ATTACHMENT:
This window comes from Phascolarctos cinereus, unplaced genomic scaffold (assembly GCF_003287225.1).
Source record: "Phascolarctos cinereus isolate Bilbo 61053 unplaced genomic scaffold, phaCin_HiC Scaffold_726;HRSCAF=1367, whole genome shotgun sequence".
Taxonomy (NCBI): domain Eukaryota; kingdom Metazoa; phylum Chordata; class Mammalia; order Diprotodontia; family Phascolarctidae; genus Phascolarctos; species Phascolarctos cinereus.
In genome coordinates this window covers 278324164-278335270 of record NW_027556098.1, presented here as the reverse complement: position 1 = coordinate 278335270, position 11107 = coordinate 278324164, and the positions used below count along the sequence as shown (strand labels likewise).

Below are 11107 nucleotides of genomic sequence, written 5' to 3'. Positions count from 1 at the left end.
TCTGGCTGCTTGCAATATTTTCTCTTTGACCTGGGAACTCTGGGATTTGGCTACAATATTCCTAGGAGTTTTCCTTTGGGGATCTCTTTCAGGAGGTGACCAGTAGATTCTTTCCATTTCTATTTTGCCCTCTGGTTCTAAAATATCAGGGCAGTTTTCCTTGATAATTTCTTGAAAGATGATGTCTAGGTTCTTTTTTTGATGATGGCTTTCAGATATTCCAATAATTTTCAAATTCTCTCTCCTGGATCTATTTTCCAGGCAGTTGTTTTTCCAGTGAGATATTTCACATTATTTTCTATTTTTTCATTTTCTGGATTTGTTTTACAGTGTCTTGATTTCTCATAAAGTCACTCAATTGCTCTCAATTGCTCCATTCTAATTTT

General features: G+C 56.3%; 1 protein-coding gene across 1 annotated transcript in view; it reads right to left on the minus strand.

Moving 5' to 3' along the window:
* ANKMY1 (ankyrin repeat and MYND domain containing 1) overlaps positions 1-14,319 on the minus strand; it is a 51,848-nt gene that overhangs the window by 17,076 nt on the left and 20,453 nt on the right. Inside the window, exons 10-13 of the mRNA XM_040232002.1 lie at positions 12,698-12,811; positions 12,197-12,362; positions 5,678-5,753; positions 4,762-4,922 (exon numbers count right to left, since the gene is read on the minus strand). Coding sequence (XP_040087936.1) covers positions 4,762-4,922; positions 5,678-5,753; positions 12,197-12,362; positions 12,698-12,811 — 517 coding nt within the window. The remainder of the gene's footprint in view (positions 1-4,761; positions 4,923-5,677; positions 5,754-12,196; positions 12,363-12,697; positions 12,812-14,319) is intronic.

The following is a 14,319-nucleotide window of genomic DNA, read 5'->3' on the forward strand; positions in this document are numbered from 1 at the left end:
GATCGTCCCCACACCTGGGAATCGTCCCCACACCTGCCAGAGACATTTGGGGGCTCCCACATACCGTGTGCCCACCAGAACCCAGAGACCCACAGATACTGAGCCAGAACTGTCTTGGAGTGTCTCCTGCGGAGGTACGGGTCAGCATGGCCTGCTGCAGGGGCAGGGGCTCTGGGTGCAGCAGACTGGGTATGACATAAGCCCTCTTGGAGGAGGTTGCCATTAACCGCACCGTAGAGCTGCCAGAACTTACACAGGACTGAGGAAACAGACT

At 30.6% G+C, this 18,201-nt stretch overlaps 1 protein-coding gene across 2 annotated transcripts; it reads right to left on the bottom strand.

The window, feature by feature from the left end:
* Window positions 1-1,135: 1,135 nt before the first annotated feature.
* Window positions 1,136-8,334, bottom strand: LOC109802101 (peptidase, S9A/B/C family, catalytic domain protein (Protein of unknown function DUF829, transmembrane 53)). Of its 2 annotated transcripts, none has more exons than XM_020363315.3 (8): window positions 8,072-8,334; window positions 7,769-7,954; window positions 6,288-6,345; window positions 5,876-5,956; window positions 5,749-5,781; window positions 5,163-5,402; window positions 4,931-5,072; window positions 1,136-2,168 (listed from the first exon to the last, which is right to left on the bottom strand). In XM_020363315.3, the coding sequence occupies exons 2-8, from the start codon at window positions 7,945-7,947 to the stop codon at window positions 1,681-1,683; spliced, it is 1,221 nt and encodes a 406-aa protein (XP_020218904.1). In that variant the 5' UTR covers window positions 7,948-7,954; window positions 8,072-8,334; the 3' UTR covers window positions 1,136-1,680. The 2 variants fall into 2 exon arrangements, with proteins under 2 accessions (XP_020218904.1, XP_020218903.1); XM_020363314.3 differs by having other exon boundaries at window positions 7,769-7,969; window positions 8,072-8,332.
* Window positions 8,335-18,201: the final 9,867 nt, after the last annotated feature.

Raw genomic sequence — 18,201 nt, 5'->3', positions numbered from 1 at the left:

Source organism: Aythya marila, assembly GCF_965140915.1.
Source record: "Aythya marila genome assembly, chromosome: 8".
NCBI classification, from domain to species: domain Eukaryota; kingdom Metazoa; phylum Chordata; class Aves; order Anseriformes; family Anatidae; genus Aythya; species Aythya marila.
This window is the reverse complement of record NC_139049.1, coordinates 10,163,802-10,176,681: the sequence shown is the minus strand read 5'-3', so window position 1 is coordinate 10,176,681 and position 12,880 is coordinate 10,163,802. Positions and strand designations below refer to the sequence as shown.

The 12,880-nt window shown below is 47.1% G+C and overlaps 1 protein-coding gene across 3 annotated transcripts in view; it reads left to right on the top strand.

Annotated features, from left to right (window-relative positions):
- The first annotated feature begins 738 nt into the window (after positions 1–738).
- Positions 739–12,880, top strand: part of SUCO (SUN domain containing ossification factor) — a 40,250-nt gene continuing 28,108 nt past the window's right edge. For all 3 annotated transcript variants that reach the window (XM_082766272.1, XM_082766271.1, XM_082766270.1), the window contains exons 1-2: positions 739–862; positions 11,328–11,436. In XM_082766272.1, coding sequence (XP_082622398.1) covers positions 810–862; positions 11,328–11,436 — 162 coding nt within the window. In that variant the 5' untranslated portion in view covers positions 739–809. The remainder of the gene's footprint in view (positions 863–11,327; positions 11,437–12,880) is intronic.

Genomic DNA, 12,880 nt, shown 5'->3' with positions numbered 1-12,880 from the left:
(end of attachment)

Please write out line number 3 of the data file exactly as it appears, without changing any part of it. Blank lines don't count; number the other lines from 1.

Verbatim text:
Taxonomy (NCBI): domain Eukaryota; kingdom Metazoa; phylum Chordata; class Mammalia; order Diprotodontia; family Phascolarctidae; genus Phascolarctos; species Phascolarctos cinereus.